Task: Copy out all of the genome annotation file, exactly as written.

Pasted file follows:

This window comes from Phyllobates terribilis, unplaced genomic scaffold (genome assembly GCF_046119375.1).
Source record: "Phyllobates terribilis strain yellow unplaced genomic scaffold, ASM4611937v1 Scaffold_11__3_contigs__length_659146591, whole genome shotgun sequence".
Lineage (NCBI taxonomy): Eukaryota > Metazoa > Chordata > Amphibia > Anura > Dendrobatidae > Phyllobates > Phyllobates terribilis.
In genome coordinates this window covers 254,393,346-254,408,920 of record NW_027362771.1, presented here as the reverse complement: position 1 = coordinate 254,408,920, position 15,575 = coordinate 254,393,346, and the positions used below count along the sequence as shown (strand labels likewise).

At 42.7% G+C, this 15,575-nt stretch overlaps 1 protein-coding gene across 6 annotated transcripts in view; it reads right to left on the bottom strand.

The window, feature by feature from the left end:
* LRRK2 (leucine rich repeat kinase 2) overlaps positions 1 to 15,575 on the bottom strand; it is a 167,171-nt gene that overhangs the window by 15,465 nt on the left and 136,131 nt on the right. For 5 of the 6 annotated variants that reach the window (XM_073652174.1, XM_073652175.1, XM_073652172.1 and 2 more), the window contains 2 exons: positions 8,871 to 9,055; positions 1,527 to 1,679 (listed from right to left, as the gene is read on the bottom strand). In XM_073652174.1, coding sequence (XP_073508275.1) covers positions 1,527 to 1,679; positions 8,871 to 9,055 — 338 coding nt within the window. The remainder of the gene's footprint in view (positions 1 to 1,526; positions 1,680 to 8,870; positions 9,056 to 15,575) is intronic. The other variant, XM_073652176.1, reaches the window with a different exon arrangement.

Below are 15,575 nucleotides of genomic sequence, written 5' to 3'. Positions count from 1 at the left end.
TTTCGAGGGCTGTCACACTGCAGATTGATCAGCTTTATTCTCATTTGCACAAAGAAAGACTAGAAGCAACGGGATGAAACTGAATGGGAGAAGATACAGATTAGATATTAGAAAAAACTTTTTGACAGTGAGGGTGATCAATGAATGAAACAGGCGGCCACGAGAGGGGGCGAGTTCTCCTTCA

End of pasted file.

This window comes from Phyllobates terribilis, unplaced genomic scaffold (genome assembly GCF_046119375.1).
Source record: "Phyllobates terribilis strain yellow unplaced genomic scaffold, ASM4611937v1 Scaffold_11__3_contigs__length_659146591, whole genome shotgun sequence".
Lineage (NCBI taxonomy): Eukaryota > Metazoa > Chordata > Amphibia > Anura > Dendrobatidae > Phyllobates > Phyllobates terribilis.
In genome coordinates this window covers 254,393,346-254,408,920 of record NW_027362771.1, presented here as the reverse complement: position 1 = coordinate 254,408,920, position 15,575 = coordinate 254,393,346, and the positions used below count along the sequence as shown (strand labels likewise).

At 42.7% G+C, this 15,575-nt stretch overlaps 1 protein-coding gene across 6 annotated transcripts in view; it reads right to left on the bottom strand.

The window, feature by feature from the left end:
* LRRK2 (leucine rich repeat kinase 2) overlaps positions 1 to 15,575 on the bottom strand; it is a 167,171-nt gene that overhangs the window by 15,465 nt on the left and 136,131 nt on the right. For 5 of the 6 annotated variants that reach the window (XM_073652174.1, XM_073652175.1, XM_073652172.1 and 2 more), the window contains 2 exons: positions 8,871 to 9,055; positions 1,527 to 1,679 (listed from right to left, as the gene is read on the bottom strand). In XM_073652174.1, coding sequence (XP_073508275.1) covers positions 1,527 to 1,679; positions 8,871 to 9,055 — 338 coding nt within the window. The remainder of the gene's footprint in view (positions 1 to 1,526; positions 1,680 to 8,870; positions 9,056 to 15,575) is intronic. The other variant, XM_073652176.1, reaches the window with a different exon arrangement.

Below are 15,575 nucleotides of genomic sequence, written 5' to 3'. Positions count from 1 at the left end.
TTTCGAGGGCTGTCACACTGCAGATTGATCAGCTTTATTCTCATTTGCACAAAGAAAGACTAGAAGCAACGGGATGAAACTGAATGGGAGAAGATACAGATTAGATATTAGAAAAAACTTTTTGACAGTGAGGGTGATCAATGAATGAAACAGGCGGCCACGAGAGGGGGCGAGTTCTCCTTCA